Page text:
Now regular readers will not be surprised to hear that I don’t have that MP3 file of Beethoven 9 on my computer. But I was intrigued that Jeff’s email said the BBC had given permission for me to send it to him. So I asked for sight of that permission, and here it is:
---------- Forwarded message ----------
Date: Jun 22, 2006 5:13 AM
Subject: BBC Information [T20060603007PS010Z1500559]
Thank you for your e-mail. I understand that you would like to listen to audio files provided by the BBC. The BBC do not encourage large scale copying of BBC material but in this instance as the MP3 files will be used for personal use we can grant you permission. May I take this opportunity to thank you again for taking time to contact the BBC.
Regards Elaine Hunter BBC Information
http://www.bbc.co.uk/ - World Wide Wonderland
Which is very interesting when read in conjunction with the license under which these files were originally distributed. I quote from the BBC Experience website:
The BBC granted you a 7-day, non-exclusive licence to download this Beethoven Experience audio. You may not copy, reproduce, edit, adapt, alter, republish, post, broadcast, transmit, make available to the public, or otherwise use this audio in any way except for your own personal, non-commercial use.
Now if I had a copy of the Beethoven MP3 file that Jeff wants, Ms Hunter at the BBC is saying that I am authorised to copy it and send it to him. But surely that would not be for my own personal use? And wouldn’t I be making it available to the public - I’ve never met Jeff, and don’t even know which hemisphere he is in. And wouldn’t it be for commercial use as the opportunity cost is for Jeff to buy a commercial recording of Beethoven 9? If there is no problem copying this file, and sending it to Jeff, why didn't the BBC simply do that themselves?
There is a much bigger issue here than a single copy of a Beethoven Symphony. The RIAA (Recording Industry Association of America) and 28 media companies are currently taking legal action against the users, and software developers, of file sharing networks such as Grokster, Morpheus, KaZaA and eDonkey, and some of these sevices have now closed down or gone 'legitimate'. These networks are made up of millions of privately owned computers which distribute copies of music files on demand to other individuals, and the US Supreme Court recently ruled that this is illegal. Can someone please explain what the difference is between a Thom Yorke file served by Grokster, and a Beethoven file served by On An Overgrown Path?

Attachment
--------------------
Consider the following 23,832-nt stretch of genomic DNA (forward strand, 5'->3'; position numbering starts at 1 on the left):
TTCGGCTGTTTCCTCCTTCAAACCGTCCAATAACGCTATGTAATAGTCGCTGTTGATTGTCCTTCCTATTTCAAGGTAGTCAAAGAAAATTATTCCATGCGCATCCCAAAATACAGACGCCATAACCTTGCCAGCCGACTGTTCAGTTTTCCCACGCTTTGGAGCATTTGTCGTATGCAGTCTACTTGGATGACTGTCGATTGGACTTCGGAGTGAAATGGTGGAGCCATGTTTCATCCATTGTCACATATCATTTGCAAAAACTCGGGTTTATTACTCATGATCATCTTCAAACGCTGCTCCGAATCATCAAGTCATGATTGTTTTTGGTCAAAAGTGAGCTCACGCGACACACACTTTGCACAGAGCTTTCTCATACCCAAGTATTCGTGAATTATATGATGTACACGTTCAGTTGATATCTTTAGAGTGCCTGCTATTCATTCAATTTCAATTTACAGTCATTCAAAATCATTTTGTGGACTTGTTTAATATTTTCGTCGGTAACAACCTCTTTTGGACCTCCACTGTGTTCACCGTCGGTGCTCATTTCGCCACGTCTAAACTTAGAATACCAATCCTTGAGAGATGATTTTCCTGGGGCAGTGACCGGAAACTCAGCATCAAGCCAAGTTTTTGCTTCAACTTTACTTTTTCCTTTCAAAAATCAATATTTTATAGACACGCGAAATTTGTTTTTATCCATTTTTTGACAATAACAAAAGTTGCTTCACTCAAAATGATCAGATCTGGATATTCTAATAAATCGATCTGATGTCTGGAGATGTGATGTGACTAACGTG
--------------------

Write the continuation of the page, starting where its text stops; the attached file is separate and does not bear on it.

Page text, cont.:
This whole saga is yet another example of the dysfunctional thinking on file sharing that the BBC recently confessed to in its own Annual Report. That dysfunctional thinking is doing uncalculated harm to musicians, composers, publishers, and many others involved in music making. And if anyone thinks I spend too much time dissing the BBC they should return here tomorrow to read how a major national broadcaster is launching a sustainable online archive of contemporary music that has been developed in true partnership with musicians, unions, and copyright owners.
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